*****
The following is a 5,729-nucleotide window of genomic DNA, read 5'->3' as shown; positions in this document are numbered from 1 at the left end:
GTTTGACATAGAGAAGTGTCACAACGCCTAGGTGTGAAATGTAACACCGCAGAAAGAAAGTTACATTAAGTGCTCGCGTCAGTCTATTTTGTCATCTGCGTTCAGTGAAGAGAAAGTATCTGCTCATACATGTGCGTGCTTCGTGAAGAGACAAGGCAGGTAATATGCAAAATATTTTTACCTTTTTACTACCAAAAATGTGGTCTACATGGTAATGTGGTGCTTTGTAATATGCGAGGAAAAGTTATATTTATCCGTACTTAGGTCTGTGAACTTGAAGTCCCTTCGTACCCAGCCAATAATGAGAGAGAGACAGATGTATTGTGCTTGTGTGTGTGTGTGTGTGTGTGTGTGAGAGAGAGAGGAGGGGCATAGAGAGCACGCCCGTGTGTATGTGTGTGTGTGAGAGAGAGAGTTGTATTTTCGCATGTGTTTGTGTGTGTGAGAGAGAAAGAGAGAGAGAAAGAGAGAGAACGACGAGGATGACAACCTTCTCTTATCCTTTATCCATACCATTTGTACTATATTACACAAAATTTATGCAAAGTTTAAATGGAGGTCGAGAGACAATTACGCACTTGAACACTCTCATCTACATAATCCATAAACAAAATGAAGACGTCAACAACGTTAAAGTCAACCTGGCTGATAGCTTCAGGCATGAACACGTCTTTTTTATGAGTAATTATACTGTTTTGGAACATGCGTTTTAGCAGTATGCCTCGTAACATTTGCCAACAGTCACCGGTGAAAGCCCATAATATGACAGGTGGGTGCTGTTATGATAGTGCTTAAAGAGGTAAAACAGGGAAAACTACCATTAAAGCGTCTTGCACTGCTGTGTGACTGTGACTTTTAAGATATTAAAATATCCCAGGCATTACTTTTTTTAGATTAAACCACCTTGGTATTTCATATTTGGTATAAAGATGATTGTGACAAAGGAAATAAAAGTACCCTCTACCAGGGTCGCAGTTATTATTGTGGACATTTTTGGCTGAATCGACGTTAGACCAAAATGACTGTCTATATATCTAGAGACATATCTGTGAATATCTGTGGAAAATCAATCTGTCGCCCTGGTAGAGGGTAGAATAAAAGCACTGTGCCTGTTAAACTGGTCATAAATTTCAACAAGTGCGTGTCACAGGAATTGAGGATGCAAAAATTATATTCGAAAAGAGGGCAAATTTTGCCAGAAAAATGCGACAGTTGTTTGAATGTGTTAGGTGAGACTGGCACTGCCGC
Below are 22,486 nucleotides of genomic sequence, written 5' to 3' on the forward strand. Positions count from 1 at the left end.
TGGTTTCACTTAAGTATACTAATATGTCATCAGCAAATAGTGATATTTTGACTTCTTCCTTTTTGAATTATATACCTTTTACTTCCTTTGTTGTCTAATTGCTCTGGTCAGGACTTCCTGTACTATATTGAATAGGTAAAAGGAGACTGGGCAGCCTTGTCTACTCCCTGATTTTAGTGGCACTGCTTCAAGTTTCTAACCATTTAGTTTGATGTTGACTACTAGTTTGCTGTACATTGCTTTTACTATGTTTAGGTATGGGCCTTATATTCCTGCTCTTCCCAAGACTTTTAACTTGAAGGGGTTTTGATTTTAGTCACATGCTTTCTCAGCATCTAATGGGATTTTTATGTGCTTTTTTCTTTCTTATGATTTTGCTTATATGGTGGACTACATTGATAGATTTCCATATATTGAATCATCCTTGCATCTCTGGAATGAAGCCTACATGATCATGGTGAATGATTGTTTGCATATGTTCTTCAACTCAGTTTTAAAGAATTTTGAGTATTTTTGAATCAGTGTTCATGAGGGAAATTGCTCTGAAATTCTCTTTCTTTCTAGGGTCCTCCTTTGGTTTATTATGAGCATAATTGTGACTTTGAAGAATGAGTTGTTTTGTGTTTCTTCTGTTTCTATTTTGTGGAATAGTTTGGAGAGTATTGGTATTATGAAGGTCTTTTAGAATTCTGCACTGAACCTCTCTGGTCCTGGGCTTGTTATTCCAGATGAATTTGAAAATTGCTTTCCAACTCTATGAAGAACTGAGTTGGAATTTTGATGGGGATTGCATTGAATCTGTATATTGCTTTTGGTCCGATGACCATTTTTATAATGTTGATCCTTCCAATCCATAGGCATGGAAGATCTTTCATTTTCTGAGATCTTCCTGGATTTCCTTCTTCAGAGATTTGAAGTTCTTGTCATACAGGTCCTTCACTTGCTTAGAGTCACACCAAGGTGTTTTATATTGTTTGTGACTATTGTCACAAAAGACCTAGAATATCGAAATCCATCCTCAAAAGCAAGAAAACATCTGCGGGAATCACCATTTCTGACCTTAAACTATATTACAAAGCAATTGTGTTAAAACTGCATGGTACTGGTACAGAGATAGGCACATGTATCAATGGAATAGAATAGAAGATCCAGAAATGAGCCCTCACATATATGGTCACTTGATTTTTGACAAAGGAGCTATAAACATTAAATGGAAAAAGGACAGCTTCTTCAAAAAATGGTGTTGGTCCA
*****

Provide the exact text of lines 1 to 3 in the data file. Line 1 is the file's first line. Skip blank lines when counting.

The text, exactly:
The following is a 5,729-nucleotide window of genomic DNA, read 5'->3' as shown; positions in this document are numbered from 1 at the left end:
GTTTGACATAGAGAAGTGTCACAACGCCTAGGTGTGAAATGTAACACCGCAGAAAGAAAGTTACATTAAGTGCTCGCGTCAGTCTATTTTGTCATCTGCGTTCAGTGAAGAGAAAGTATCTGCTCATACATGTGCGTGCTTCGTGAAGAGACAAGGCAGGTAATATGCAAAATATTTTTACCTTTTTACTACCAAAAATGTGGTCTACATGGTAATGTGGTGCTTTGTAATATGCGAGGAAAAGTTATATTTATCCGTACTTAGGTCTGTGAACTTGAAGTCCCTTCGTACCCAGCCAATAATGAGAGAGAGACAGATGTATTGTGCTTGTGTGTGTGTGTGTGTGTGTGTGTGAGAGAGAGAGGAGGGGCATAGAGAGCACGCCCGTGTGTATGTGTGTGTGTGAGAGAGAGAGTTGTATTTTCGCATGTGTTTGTGTGTGTGAGAGAGAAAGAGAGAGAGAAAGAGAGAGAACGACGAGGATGACAACCTTCTCTTATCCTTTATCCATACCATTTGTACTATATTACACAAAATTTATGCAAAGTTTAAATGGAGGTCGAGAGACAATTACGCACTTGAACACTCTCATCTACATAATCCATAAACAAAATGAAGACGTCAACAACGTTAAAGTCAACCTGGCTGATAGCTTCAGGCATGAACACGTCTTTTTTATGAGTAATTATACTGTTTTGGAACATGCGTTTTAGCAGTATGCCTCGTAACATTTGCCAACAGTCACCGGTGAAAGCCCATAATATGACAGGTGGGTGCTGTTATGATAGTGCTTAAAGAGGTAAAACAGGGAAAACTACCATTAAAGCGTCTTGCACTGCTGTGTGACTGTGACTTTTAAGATATTAAAATATCCCAGGCATTACTTTTTTTAGATTAAACCACCTTGGTATTTCATATTTGGTATAAAGATGATTGTGACAAAGGAAATAAAAGTACCCTCTACCAGGGTCGCAGTTATTATTGTGGACATTTTTGGCTGAATCGACGTTAGACCAAAATGACTGTCTATATATCTAGAGACATATCTGTGAATATCTGTGGAAAATCAATCTGTCGCCCTGGTAGAGGGTAGAATAAAAGCACTGTGCCTGTTAAACTGGTCATAAATTTCAACAAGTGCGTGTCACAGGAATTGAGGATGCAAAAATTATATTCGAAAAGAGGGCAAATTTTGCCAGAAAAATGCGACAGTTGTTTGAATGTGTTAGGTGAGACTGGCACTGCCGC
Below are 22,486 nucleotides of genomic sequence, written 5' to 3' on the forward strand. Positions count from 1 at the left end.